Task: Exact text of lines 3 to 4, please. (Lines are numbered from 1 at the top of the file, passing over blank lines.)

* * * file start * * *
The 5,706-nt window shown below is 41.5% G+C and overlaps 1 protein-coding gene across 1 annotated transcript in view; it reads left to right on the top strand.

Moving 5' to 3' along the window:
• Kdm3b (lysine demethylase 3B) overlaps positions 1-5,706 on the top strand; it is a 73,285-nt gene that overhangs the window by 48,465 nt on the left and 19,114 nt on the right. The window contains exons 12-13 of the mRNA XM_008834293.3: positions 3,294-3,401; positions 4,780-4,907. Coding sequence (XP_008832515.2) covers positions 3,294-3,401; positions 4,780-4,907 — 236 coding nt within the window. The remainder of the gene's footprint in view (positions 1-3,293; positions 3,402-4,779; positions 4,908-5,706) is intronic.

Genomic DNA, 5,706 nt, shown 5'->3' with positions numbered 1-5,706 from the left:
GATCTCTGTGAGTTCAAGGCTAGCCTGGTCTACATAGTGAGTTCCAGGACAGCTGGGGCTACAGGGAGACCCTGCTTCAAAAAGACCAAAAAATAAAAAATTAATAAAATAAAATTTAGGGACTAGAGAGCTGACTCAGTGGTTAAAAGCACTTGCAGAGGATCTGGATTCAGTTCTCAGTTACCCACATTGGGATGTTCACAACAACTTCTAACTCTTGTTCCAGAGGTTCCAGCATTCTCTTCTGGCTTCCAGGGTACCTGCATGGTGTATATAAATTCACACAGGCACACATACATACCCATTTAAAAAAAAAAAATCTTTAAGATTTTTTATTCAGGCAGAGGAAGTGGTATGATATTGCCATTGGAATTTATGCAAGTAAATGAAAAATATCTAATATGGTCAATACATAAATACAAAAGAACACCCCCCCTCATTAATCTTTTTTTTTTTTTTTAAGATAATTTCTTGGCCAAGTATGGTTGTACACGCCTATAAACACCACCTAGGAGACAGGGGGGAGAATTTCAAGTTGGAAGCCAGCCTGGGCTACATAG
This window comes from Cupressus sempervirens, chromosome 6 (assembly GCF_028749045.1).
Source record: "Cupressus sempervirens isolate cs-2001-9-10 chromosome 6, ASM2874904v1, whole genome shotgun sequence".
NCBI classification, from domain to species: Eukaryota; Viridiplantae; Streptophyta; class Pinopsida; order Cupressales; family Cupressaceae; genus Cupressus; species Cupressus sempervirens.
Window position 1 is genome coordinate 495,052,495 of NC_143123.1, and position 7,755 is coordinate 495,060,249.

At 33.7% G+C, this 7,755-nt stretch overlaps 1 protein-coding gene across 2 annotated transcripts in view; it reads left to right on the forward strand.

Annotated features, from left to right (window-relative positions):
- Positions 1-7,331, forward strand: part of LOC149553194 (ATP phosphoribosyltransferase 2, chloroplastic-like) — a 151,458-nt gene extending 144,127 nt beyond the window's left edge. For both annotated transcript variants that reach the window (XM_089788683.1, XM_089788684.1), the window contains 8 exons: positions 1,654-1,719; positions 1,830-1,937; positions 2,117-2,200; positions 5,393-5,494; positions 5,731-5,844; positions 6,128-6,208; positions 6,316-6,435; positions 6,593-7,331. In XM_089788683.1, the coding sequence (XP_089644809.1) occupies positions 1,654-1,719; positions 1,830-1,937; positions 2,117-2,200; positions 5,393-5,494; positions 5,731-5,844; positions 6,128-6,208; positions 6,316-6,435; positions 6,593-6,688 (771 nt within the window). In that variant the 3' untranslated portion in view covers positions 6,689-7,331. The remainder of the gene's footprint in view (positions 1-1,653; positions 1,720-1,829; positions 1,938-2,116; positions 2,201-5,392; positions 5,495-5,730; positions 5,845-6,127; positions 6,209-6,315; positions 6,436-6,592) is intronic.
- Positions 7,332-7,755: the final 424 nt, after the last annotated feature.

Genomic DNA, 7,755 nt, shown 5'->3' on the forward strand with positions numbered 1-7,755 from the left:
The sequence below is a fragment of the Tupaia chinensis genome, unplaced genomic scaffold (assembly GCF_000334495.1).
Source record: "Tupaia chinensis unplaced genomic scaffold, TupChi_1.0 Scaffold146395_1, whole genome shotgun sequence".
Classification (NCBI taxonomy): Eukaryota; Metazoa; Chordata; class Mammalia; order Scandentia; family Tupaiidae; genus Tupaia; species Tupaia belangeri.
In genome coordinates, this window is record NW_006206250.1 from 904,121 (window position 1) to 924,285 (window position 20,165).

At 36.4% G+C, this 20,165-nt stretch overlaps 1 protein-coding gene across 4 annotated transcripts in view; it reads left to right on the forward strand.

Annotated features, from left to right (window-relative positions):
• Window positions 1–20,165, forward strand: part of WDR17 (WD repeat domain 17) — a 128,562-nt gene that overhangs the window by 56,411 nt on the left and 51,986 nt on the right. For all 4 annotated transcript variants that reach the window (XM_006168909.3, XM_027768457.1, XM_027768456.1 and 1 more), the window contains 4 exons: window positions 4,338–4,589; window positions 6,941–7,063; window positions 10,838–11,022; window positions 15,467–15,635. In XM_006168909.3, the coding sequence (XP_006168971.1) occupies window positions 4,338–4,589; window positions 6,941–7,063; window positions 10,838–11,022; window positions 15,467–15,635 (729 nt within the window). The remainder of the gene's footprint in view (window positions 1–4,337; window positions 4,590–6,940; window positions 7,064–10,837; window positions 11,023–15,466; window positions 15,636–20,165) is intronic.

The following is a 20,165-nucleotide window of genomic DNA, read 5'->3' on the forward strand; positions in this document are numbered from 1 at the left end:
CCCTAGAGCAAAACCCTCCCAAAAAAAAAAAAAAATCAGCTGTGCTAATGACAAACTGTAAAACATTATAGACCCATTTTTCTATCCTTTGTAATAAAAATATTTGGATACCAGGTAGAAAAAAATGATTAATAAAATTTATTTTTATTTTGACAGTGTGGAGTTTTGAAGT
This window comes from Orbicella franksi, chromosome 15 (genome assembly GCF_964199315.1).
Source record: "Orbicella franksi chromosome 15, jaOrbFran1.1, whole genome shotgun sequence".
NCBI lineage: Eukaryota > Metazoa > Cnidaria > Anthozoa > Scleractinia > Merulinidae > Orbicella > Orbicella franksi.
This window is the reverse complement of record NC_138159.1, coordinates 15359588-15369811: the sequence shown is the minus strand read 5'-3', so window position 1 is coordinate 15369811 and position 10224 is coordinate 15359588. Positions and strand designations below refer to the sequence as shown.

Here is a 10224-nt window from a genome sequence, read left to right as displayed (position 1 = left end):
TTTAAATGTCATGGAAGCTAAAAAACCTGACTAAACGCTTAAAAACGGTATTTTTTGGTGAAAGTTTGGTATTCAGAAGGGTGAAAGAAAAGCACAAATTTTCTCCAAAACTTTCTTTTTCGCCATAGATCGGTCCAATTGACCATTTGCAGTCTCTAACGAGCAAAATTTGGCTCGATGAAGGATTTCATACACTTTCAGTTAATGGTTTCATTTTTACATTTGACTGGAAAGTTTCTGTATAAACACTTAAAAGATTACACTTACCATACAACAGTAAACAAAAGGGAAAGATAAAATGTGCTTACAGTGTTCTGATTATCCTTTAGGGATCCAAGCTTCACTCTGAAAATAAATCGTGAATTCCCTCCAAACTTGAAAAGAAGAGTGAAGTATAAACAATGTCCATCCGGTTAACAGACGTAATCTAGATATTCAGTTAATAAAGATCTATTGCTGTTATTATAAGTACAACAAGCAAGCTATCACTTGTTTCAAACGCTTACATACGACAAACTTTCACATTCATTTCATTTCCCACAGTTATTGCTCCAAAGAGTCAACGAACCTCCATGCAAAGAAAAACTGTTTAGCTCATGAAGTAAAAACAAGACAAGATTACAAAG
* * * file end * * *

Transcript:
• Kdm3b (lysine demethylase 3B) overlaps positions 1-5,706 on the top strand; it is a 73,285-nt gene that overhangs the window by 48,465 nt on the left and 19,114 nt on the right. The window contains exons 12-13 of the mRNA XM_008834293.3: positions 3,294-3,401; positions 4,780-4,907. Coding sequence (XP_008832515.2) covers positions 3,294-3,401; positions 4,780-4,907 — 236 coding nt within the window. The remainder of the gene's footprint in view (positions 1-3,293; positions 3,402-4,779; positions 4,908-5,706) is intronic.

Genomic DNA, 5,706 nt, shown 5'->3' with positions numbered 1-5,706 from the left: